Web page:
When bipartisan bills are written, the current leadership on both sides refuse to bring them up or have open debate.
"The parties are more interested in getting elected, winning the mid-terms, then turning around and trying to win the presidency,” he said. “So my point is not whether you are right or left, but are you willing to come and join a discussion, or is it going to be "my way or the high way?"
Jenkins is not against groups, “whether you label them liberals, conservatives, tea party or left-wing socialists. The country needs people of all perspectives when debating.”
But he said our political system currently has an "eye for an eye" mentality.
"Democrats jam Obamacare through with no Republican support, then Republicans want to repeal it,” he said. “How about both sides sitting down and addressing health care issues, problems and challenges that are with us, whether we have the health bill or not?"
He believes stalemates will continue if voters support any highly partisan candidate and Congress lacks statesmen.
“Throughout our political history, great things were accomplished by senators and congressmen who laid aside their party’s political agenda and worked together to pass meaningful legislation," he said.
Jenkins said he would vote for 1,000 Howard Baker Republicans or 1,000 Daniel Moynihan Democrats because they were fair.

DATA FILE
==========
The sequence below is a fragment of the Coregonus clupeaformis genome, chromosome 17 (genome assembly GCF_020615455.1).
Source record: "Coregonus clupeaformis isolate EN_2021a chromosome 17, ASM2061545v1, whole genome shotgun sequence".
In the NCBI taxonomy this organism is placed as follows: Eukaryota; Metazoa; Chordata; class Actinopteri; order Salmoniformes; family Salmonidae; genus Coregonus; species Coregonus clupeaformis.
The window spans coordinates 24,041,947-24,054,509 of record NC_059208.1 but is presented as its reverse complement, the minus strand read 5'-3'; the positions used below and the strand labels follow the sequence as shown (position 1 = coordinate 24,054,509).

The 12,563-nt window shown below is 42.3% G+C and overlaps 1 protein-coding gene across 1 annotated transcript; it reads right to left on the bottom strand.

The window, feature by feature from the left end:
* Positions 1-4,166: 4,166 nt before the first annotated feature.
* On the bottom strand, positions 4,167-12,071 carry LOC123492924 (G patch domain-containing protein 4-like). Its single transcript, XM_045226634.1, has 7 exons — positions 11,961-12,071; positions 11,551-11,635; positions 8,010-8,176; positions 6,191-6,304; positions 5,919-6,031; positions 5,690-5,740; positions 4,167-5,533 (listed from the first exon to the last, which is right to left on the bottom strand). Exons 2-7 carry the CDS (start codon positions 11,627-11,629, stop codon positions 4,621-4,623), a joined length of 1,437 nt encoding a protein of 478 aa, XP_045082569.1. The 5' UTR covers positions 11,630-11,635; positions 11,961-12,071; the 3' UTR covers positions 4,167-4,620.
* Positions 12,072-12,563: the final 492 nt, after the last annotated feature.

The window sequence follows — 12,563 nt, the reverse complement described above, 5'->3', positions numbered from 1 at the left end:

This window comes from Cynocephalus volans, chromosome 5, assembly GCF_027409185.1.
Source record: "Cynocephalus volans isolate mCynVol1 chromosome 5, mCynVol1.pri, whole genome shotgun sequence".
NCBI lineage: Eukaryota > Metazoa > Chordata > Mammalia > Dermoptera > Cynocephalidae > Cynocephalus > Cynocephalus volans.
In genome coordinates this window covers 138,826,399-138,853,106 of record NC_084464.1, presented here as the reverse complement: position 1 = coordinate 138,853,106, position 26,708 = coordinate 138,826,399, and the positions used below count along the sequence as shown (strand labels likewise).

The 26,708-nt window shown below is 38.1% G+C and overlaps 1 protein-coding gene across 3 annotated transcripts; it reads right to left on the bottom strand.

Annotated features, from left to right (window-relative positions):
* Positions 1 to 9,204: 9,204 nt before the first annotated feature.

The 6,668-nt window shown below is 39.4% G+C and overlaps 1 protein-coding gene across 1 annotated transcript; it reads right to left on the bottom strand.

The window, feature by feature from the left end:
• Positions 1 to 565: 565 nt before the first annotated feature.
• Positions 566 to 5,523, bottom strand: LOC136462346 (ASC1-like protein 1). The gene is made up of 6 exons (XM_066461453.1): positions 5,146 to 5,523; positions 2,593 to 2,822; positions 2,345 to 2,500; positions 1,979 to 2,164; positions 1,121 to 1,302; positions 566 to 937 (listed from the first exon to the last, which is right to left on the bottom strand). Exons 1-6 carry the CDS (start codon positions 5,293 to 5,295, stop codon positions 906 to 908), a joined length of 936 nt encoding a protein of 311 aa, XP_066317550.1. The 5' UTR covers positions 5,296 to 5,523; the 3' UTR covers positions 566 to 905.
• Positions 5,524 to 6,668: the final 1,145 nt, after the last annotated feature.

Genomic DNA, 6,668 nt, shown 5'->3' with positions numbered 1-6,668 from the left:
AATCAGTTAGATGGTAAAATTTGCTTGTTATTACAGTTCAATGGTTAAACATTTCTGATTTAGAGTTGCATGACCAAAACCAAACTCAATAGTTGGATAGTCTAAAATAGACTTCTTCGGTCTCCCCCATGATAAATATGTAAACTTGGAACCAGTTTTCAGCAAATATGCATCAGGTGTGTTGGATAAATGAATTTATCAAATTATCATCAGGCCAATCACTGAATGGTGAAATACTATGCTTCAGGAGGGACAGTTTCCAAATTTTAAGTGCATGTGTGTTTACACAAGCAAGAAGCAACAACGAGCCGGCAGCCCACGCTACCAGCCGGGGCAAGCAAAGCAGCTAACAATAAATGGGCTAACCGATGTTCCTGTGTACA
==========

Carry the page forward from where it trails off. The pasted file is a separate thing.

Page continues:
He said the first constitutional convention was effective because of fair leaders. Even though George Washington disagreed with Thomas Jefferson and James Madison on many issues, Jefferson and Madison knew Washington would give them a fair hearing to express their views.
He said, "Reagan worked with Tip O’Neill. Lincoln worked with a team of rivals, but tell me where is the one, whether it be the President, McConnell, Pelosi, or Reid -- who is going to be an igniter? We need bridge builders.”
He hopes voters will trust him to work to pull people together.
"I am committed first to the country and then Nebraska, ahead of partisan special interests," he said.
And, when government leaders or groups make mistakes, fair hearings should be held and those responsible should pay the price.
"For example, on IRS, I am not in the fight as a Republican or Democrat, but as a citizen looking to protect taxpayer dollars and make sure our government does the right thing," he said. "I am a guy who is interested in the truth, so if there was targeting, officials who were responsible should be held accountable. It is nothing more than what we would do on a school board or a town council."
Immigration is a Democrat and a Republican problem, Jenkins says.